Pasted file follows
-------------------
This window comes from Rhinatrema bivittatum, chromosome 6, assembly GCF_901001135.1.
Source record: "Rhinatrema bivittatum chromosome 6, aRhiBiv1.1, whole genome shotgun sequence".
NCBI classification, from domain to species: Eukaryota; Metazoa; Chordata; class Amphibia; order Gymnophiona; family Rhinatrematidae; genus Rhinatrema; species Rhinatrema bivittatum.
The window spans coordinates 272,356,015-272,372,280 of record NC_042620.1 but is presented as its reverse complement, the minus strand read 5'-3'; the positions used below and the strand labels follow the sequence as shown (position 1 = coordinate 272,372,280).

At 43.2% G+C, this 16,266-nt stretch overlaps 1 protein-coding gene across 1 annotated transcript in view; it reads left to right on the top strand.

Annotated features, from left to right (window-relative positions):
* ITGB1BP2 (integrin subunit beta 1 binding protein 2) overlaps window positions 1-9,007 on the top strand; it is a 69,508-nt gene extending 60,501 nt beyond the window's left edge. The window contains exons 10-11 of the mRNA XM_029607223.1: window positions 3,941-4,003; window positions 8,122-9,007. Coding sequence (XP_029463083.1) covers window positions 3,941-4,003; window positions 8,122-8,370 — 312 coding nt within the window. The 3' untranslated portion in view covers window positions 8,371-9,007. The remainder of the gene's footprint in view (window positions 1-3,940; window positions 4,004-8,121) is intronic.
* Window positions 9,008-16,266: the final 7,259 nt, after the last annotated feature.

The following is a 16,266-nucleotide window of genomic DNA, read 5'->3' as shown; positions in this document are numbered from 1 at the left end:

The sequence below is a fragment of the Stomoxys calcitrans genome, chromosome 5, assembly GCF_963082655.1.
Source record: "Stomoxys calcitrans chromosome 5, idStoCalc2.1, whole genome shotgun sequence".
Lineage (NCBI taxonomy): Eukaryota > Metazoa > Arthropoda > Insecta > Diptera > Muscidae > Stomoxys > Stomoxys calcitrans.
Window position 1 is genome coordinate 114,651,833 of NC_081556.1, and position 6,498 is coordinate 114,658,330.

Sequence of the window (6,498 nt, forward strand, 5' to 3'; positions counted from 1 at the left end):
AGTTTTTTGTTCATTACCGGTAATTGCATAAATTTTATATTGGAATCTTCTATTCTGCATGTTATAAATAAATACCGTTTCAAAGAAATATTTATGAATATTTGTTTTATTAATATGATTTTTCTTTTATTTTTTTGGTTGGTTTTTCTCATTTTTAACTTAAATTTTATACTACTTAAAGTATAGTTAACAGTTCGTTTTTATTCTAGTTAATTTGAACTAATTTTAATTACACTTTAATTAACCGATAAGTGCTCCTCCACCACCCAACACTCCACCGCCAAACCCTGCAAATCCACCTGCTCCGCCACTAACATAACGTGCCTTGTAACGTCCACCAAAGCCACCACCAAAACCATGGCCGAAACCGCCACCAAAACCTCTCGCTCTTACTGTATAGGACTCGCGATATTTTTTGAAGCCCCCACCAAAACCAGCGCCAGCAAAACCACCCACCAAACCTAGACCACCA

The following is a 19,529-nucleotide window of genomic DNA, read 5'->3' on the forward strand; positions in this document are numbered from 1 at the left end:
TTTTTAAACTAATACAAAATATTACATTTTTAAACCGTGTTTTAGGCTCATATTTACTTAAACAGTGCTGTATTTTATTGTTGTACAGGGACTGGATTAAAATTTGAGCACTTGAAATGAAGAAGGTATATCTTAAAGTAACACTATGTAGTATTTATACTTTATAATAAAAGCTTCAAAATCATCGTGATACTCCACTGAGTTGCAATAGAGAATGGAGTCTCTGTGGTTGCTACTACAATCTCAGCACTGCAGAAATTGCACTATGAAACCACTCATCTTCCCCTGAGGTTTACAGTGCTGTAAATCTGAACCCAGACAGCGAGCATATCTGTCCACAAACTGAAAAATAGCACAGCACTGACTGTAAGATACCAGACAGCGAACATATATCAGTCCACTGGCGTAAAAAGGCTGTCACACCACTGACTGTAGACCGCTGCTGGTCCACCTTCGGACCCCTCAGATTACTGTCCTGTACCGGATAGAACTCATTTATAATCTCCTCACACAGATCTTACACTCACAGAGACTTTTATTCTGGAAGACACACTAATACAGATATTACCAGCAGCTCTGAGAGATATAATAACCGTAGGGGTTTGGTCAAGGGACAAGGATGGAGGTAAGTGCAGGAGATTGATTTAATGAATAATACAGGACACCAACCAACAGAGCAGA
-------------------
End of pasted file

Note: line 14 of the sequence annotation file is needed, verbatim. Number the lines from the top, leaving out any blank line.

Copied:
Sequence of the window (6,498 nt, forward strand, 5' to 3'; positions counted from 1 at the left end):